More Is Better
It is impossible to have too many perennials in your garden. The pictures we all drool over rarely consist of single plants. When you look at them closely, you will see that huge mass of blooms is not coming from a single plant but rather from several plants of the same kind planted together.
The first general planting rule is that a minimum of three plants of any kind is always planted together to create a color mass.
After a few seasons of growth, the flowering mass will grow together to create the special effect we see in magazines. It is not that you cannot grow such lush plants as the gardeners in the pictures, it is that you do not plant enough of the plants together to create that effect.
As a frugal gardener, I do know the best plants are often the most expensive and planting three of them can do serious damage to the budget. You have the option of planting one and allowing it to grow and spread. Or you can do as I do–pretend that it is a garden emergency and the costs will only happen “just this once.”
Creating that perfect flowering picture demands using the correct number of plants; any reduction in numbers will reduce the effect and the magic.
Bigger Is Better
I tried to sugarcoat this in several ways but it always came back to this main point: bigger is better. There is no way around it; perennial gardens look better when they are larger. Herbaceous perennials do not look good in small beds. Alpine plants look good in small gardens; but then again, alpines are small plants.
It is a question of proportion and the proportion that beginning designers should remember is 3:1. For every three feet of length of the garden bed, the width should be one foot.
This means that a short ten foot bed has to be at least 3 1/2 feet wide (let us not quibble over an inch or two) to be in proportion. A backyard garden of 20 feet in length along the back of the property should then be at least six to seven feet wide. Beds can be made wider than the formula would suggest but they are only made narrower at the designer’s peril.
The maximum width for longer borders in many of the classic designs seems to vary between 14 and 20 feet. If the flower bed stretches past 45 feet in length, it is not necessary to widen the bed past 14 feet. It is possible, but not absolutely necessary.
Wide Gardens Give You a Front and a Back
Wide gardens have the needed space to give a “front” as well as a “back” to the bed. It is this front and back that give the garden designer the ability to create a season-long blooming garden. Without this needed space, it will be almost impossible to create a good display.
Narrow garden spaces that cannot be enlarged are perfect homes for single-season gardens or single-plant gardens. A very narrow shaded space, along a property line in a city lot, for example, would be a perfect spot for a fern garden or a hosta garden. One of the nicer narrow gardens I have seen was a hosta garden with only stepping stones between the plants along the dark shady section between two homes.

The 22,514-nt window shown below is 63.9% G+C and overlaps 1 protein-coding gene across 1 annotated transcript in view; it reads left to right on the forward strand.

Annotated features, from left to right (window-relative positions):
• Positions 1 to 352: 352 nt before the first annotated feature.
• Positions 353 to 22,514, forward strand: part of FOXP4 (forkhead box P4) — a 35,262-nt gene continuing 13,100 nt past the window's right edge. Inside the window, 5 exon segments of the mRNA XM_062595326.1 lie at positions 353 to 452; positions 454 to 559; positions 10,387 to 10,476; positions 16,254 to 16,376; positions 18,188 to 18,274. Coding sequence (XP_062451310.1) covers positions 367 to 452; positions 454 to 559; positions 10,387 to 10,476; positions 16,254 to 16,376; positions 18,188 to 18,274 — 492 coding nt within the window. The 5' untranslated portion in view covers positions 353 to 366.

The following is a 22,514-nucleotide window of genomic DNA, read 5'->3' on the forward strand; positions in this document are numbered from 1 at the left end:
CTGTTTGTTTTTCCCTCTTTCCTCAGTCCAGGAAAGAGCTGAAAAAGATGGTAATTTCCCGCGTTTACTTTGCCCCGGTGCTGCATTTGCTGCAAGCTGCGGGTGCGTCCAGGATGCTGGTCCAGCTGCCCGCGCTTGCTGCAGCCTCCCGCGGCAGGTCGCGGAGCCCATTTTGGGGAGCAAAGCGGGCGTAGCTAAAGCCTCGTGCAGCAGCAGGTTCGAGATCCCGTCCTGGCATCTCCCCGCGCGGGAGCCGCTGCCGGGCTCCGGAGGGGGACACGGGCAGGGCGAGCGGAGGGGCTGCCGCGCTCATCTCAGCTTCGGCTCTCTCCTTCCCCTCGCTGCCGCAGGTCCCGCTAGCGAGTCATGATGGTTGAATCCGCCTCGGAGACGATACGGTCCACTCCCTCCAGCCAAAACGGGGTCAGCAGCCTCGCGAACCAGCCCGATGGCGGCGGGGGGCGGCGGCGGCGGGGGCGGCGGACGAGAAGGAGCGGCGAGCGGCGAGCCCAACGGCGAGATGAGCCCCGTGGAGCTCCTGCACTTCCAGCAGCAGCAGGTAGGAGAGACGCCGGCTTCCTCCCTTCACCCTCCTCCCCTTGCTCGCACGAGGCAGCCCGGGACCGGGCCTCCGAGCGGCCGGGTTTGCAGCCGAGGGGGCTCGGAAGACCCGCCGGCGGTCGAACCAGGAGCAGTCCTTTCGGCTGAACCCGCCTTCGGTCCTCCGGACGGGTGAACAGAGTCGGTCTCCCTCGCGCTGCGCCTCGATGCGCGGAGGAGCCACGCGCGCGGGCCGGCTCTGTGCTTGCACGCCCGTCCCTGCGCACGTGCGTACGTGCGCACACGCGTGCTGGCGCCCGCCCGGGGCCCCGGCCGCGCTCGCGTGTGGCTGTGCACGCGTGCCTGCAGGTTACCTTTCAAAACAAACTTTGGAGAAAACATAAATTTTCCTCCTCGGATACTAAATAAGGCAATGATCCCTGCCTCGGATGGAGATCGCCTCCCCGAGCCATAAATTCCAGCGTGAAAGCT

If the garden has room for a “back,” it allows the gardener to create, using tall perennials or hedges, a backdrop against which to show off the flowers in the front of the border. Examine the magazine or book photographs again. Most of the wonderful shots show the flowers against a dark background of some kind. Following the 3:1 ratio of length to width creates the space for these backgrounds.
Annuals aren’t better, they’re just necessary.
This bit of advice is sometimes considered heresy in the perennial garden world. Use annuals sparingly to create consistent and on-going color patches. Gertrude Jekyl, the doyenne of the British cottage gardening style, used annuals. If they were good enough for her, how can I suggest otherwise?
In my own gardens, I use hardy annuals to give a splash of color to tide the garden over dull periods. Hardy annuals are annuals that are either sown in the garden in the spring, such as asters and zinnia, or self-sow around themselves from year to year.
In my garden, self-sowing Verbena bonariensis is almost a bit of a pest and has to be weeded out every spring. It is allowed to grow here and there in the garden beds because it brings hints of mauve/purple to the fall garden. This contrasts nicely with the preponderance of yellows and oranges that are more commonly found at this time of year.
Friends use cosmos in this way and over a few years have managed to create a custom color scheme by only allowing the blooming plants of their choice to set seeds.
All plants that are not of the desired color are weeded out as soon as their buds begin to show color. In this way, the surviving plants set seed and in subsequent growing seasons, their offspring are more likely to have the desired color effect. After a few years, this weeding out of unwanted colors is reduced considerably.
On a fashion conscious note, I rarely see half-hardy annuals–the ones that you purchase as started plants in spring garden centers–used in the perennial bed. This is not to say that petunias, geraniums, and marigolds and the like should not be used if you so desire. It is, after all, your garden.
What you will likely find after a few years of experimentation is that the half-hardy annuals never quite fit into your garden scheme. They tend to be strongly colored and clash with the gentler-toned perennials. You’ll also discover that after a few years of gardening success, your expanding perennials and self-sown hardy annuals will not give you much extra room to install these greenhouse softies.